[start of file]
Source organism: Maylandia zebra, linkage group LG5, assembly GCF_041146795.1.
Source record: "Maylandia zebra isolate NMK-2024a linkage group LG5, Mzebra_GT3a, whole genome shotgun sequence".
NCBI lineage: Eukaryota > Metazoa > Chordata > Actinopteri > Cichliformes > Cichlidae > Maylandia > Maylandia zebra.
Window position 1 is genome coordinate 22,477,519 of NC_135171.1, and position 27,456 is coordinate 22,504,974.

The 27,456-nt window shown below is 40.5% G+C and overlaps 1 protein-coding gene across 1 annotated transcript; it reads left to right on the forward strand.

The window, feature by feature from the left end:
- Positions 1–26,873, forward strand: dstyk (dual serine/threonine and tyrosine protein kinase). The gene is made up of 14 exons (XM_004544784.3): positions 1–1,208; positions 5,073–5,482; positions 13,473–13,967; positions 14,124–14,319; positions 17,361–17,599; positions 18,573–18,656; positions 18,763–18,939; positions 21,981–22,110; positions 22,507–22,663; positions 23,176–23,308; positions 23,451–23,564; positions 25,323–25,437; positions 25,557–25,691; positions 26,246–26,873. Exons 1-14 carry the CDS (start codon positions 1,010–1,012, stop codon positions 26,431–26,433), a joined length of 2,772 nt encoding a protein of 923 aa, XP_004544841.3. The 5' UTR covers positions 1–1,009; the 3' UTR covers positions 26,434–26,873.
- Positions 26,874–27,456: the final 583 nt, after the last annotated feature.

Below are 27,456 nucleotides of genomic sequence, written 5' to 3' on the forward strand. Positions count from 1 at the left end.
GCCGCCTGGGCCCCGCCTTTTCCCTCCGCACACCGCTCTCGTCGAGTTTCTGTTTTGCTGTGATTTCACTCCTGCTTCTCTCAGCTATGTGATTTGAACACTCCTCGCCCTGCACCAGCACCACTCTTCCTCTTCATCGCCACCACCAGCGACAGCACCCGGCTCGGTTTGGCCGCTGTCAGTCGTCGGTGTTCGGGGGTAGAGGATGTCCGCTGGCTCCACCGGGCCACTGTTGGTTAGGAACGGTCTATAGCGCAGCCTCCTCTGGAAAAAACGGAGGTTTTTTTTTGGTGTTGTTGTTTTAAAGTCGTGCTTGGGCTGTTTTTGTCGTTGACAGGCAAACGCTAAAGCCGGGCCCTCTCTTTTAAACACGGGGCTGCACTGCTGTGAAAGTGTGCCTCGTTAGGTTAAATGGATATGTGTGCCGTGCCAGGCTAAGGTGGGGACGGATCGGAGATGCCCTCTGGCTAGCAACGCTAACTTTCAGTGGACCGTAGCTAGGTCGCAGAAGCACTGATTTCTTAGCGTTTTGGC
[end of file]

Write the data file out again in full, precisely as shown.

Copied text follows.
Source organism: Maylandia zebra, linkage group LG5, assembly GCF_041146795.1.
Source record: "Maylandia zebra isolate NMK-2024a linkage group LG5, Mzebra_GT3a, whole genome shotgun sequence".
NCBI lineage: Eukaryota > Metazoa > Chordata > Actinopteri > Cichliformes > Cichlidae > Maylandia > Maylandia zebra.
Window position 1 is genome coordinate 22,477,519 of NC_135171.1, and position 27,456 is coordinate 22,504,974.

The 27,456-nt window shown below is 40.5% G+C and overlaps 1 protein-coding gene across 1 annotated transcript; it reads left to right on the forward strand.

The window, feature by feature from the left end:
- Positions 1–26,873, forward strand: dstyk (dual serine/threonine and tyrosine protein kinase). The gene is made up of 14 exons (XM_004544784.3): positions 1–1,208; positions 5,073–5,482; positions 13,473–13,967; positions 14,124–14,319; positions 17,361–17,599; positions 18,573–18,656; positions 18,763–18,939; positions 21,981–22,110; positions 22,507–22,663; positions 23,176–23,308; positions 23,451–23,564; positions 25,323–25,437; positions 25,557–25,691; positions 26,246–26,873. Exons 1-14 carry the CDS (start codon positions 1,010–1,012, stop codon positions 26,431–26,433), a joined length of 2,772 nt encoding a protein of 923 aa, XP_004544841.3. The 5' UTR covers positions 1–1,009; the 3' UTR covers positions 26,434–26,873.
- Positions 26,874–27,456: the final 583 nt, after the last annotated feature.

Below are 27,456 nucleotides of genomic sequence, written 5' to 3' on the forward strand. Positions count from 1 at the left end.
GCCGCCTGGGCCCCGCCTTTTCCCTCCGCACACCGCTCTCGTCGAGTTTCTGTTTTGCTGTGATTTCACTCCTGCTTCTCTCAGCTATGTGATTTGAACACTCCTCGCCCTGCACCAGCACCACTCTTCCTCTTCATCGCCACCACCAGCGACAGCACCCGGCTCGGTTTGGCCGCTGTCAGTCGTCGGTGTTCGGGGGTAGAGGATGTCCGCTGGCTCCACCGGGCCACTGTTGGTTAGGAACGGTCTATAGCGCAGCCTCCTCTGGAAAAAACGGAGGTTTTTTTTTGGTGTTGTTGTTTTAAAGTCGTGCTTGGGCTGTTTTTGTCGTTGACAGGCAAACGCTAAAGCCGGGCCCTCTCTTTTAAACACGGGGCTGCACTGCTGTGAAAGTGTGCCTCGTTAGGTTAAATGGATATGTGTGCCGTGCCAGGCTAAGGTGGGGACGGATCGGAGATGCCCTCTGGCTAGCAACGCTAACTTTCAGTGGACCGTAGCTAGGTCGCAGAAGCACTGATTTCTTAGCGTTTTGGC